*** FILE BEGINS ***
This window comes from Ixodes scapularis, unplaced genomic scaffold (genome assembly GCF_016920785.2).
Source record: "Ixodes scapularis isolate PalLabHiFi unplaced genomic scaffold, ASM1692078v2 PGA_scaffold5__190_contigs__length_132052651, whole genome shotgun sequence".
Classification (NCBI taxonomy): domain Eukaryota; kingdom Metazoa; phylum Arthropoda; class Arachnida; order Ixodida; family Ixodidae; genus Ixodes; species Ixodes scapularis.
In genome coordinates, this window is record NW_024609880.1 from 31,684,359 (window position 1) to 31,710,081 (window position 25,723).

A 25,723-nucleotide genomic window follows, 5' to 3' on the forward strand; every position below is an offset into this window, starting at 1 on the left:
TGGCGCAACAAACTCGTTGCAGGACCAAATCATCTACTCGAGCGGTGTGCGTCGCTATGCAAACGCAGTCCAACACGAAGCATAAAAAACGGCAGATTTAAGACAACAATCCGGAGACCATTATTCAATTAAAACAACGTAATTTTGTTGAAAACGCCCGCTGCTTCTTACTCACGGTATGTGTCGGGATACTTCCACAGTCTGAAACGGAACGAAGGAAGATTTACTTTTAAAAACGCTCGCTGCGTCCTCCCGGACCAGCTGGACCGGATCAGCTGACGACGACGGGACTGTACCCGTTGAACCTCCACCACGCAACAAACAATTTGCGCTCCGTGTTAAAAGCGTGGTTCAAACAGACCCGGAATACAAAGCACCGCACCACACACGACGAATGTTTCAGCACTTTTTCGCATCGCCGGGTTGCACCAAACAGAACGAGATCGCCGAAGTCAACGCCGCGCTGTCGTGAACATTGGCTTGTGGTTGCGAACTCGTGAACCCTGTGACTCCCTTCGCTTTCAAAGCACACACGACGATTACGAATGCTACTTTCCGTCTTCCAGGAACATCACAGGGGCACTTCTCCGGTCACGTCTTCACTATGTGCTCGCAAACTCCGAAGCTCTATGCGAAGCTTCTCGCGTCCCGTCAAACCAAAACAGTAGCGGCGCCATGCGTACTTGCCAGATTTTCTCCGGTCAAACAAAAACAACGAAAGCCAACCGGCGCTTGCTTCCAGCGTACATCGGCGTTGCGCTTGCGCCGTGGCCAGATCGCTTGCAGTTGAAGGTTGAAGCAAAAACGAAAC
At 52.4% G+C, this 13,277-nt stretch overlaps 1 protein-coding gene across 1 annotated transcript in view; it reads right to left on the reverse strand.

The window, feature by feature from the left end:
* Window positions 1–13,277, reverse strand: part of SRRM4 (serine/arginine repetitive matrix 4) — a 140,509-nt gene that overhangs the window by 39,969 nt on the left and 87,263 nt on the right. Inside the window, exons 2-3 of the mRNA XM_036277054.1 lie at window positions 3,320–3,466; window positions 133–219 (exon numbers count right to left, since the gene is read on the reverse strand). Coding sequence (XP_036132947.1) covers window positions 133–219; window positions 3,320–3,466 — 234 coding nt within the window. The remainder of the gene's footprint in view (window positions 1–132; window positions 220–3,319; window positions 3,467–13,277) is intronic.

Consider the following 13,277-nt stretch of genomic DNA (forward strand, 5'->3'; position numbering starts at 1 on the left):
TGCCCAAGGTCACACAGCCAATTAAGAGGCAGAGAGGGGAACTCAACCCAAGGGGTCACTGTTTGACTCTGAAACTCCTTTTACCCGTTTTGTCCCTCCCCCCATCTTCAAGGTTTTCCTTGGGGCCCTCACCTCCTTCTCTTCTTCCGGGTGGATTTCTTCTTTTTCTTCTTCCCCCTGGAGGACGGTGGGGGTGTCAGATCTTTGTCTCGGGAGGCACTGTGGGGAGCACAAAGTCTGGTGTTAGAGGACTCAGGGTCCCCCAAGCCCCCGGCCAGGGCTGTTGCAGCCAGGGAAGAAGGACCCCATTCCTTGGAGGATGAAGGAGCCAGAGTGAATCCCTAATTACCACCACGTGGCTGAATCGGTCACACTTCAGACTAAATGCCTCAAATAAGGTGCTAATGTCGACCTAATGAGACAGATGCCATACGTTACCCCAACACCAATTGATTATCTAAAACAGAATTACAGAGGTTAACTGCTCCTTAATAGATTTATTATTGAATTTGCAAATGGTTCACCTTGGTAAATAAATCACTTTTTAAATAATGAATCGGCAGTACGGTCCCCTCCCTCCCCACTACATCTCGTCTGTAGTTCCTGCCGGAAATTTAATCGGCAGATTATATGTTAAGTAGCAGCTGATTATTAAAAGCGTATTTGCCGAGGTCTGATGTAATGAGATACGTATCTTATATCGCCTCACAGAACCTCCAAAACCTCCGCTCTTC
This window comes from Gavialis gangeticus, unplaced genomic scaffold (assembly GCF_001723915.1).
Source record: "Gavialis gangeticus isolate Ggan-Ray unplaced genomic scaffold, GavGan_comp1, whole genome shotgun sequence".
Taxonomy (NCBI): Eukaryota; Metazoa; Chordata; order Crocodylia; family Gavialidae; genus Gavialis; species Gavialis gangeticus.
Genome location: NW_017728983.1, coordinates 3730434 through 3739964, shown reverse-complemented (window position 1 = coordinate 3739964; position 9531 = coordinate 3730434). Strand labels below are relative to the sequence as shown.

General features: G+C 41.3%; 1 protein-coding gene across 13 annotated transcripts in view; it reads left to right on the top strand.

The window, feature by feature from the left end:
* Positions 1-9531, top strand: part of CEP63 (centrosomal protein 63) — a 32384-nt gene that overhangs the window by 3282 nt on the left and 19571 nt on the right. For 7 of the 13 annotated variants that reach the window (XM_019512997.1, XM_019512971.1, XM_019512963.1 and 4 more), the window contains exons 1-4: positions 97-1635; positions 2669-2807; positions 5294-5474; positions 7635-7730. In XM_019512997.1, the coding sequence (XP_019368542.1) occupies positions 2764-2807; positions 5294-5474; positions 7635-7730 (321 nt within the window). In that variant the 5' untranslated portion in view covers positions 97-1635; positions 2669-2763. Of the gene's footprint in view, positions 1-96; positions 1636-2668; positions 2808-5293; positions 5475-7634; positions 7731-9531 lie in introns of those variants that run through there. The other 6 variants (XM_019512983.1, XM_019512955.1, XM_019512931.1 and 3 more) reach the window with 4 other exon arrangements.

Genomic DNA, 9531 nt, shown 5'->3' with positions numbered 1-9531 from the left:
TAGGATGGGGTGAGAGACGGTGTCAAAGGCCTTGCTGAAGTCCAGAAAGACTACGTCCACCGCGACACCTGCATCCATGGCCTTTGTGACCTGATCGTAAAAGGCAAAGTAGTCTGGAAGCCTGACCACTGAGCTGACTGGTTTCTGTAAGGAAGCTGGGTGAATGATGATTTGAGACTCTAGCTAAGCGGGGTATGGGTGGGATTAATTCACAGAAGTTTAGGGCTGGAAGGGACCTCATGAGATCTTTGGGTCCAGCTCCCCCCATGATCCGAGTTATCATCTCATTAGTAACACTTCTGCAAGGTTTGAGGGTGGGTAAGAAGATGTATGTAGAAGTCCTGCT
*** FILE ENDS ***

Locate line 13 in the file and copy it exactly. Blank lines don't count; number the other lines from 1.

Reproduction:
Source record: "Gavialis gangeticus isolate Ggan-Ray unplaced genomic scaffold, GavGan_comp1, whole genome shotgun sequence".